In a recent CanWest News story, Joe Schwarcz asks “what are you more worried about eating, beef from a hamburger joint or a sandwich made with alfalfa sprouts at your local health food emporium?”
Scientifically, this is a “no contest.” I know what you’re thinking. Eat beef and risk mad cow disease. Or, eat beef and risk E. coli 0157:H7. After all, didn’t 120 or so people die in England from mad cow disease? And what about the four children who died from eating tainted hamburgers in the famous “Jack In The Box” episode in 1993? Yes, both of these are awful numbers. But the chance of any individual being affected is extremely low. In England, two million infected cows ended up in the food stream and that resulted in about 10 deaths a year. In Canada we are talking about one cow that never ended up in the food system. As far as the Jack In The Box episode goes, the meat wasn’t properly cooked. That’s it. Cooking hamburger to an internal temperature of about 70 degrees Celsius eliminates the risk of bacterial contamination.
Now let’s turn to those sprouts that adorn many a salad and sandwich in places that feature so-called health foods. The largest recorded case of E. coli 0157:H7 infection in history had nothing to do with meat. It had to do with radish sprouts. In 1996 in Japan 6,000 people became sick and 17 died from eating raw radish sprouts. Can you imagine the publicity this would have garnered if meat had been involved? And it doesn’t only happen in Japan. In the US since 1995, 15 outbreaks of Salmonella infection and two of E. coli 0157:H7 have been associated with sprouts.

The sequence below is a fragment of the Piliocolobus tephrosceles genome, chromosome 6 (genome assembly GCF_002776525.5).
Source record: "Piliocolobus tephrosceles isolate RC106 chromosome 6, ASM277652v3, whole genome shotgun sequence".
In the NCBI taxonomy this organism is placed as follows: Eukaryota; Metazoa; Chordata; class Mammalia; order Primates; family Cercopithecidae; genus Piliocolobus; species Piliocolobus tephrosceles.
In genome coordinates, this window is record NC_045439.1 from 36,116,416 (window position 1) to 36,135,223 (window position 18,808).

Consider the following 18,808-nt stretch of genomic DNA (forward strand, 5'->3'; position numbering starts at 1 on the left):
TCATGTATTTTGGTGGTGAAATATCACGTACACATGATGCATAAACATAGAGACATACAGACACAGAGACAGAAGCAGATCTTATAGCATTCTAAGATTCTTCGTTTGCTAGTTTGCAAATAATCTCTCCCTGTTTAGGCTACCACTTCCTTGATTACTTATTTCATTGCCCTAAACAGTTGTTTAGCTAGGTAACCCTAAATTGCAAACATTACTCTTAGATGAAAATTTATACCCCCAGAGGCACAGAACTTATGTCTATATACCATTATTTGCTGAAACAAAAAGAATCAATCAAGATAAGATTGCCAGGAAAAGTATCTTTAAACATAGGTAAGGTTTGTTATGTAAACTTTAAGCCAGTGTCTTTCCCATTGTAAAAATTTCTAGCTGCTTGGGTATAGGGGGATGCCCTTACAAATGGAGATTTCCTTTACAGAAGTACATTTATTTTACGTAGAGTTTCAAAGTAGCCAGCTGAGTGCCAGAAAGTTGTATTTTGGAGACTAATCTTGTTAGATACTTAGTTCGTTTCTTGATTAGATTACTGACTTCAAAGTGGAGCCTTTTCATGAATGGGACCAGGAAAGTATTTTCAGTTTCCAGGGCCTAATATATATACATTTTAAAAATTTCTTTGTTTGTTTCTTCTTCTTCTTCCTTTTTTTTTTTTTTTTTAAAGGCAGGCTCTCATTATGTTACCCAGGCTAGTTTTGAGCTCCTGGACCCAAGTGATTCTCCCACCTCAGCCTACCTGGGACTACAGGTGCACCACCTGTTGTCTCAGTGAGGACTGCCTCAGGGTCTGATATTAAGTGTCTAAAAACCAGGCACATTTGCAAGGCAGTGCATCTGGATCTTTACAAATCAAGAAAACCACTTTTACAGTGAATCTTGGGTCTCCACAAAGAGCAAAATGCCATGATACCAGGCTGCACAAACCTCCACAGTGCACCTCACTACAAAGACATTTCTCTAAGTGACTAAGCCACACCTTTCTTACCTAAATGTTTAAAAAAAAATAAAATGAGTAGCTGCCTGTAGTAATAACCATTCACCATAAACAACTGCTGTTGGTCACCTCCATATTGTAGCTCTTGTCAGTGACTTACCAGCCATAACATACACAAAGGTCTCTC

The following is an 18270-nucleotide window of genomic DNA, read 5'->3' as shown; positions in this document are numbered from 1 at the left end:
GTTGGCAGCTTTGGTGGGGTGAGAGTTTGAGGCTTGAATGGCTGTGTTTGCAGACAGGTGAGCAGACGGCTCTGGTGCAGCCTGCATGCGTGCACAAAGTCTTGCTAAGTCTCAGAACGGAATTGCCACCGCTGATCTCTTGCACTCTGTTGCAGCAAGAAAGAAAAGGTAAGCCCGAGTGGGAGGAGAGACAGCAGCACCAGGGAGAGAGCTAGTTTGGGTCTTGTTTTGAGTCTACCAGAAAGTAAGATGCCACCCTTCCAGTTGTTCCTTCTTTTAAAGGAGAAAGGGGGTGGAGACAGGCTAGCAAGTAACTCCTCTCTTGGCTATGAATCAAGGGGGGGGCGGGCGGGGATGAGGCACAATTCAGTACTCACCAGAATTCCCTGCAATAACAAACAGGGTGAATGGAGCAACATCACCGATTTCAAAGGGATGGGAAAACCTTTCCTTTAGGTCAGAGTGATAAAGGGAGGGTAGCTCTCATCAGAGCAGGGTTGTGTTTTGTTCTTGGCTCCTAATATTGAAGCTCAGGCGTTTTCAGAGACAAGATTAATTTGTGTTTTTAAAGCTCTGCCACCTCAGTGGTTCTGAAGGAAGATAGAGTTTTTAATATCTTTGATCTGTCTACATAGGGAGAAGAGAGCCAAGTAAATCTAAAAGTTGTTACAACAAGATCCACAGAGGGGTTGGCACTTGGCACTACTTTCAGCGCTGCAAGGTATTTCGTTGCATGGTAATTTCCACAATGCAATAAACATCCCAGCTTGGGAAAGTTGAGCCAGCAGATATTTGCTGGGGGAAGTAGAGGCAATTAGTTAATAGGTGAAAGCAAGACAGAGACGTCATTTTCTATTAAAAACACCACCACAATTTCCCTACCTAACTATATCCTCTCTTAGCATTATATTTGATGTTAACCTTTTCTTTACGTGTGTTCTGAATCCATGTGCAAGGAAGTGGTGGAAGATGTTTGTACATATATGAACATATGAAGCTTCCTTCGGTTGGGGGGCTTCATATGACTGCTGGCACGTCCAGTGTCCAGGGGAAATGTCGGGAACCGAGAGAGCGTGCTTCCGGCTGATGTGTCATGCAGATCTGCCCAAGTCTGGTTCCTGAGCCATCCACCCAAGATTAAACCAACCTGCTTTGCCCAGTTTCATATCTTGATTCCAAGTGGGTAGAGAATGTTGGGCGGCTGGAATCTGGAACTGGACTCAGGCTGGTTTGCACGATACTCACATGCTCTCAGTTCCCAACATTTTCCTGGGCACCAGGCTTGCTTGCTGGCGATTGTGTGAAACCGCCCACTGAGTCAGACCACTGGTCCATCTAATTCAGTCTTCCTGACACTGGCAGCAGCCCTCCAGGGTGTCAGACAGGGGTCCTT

Why does this happen? Because conditions favourable for seed sprouting are ideal for increasing bacterial counts on seeds. Bacteria just love the moist, warm, nutrient-filled sprouts. How do bacteria contaminate the seeds in the first place? On the farm untreated agricultural water may be used, manure used as fertilizer may be improperly composted and there may be runoff from animal production facilities. That’s why federal guidelines stipulate that potable water should be used, that synthetic fertilizers are preferable for sprout seed growth and that seeds should be disinfected by dipping them into a calcium hypochlorite solution for 15 minutes. It is also recommended that people at high risk for infections, such as young children or the elderly not consume raw sprouts.
As for the rest of us, there is no worry if recommended procedures are followed. Indeed certain sprouts, especially broccoli sprouts are highly recommended. These contain sulphoraphane, a substance that may help reduce the risk of macular degeneration, hypertension and prostate cancer. No worry about contamination here because the company that produces these takes extreme care to follow government guidelines and tests every batch for salmonella and E. coli before shipping to stores. But as far as the run of the mill raw sprouts that burst out of those vegetarian sandwiches E well who knows their history? Statistically there is a greater chance they will make you sick than the hamburger everyone worries about.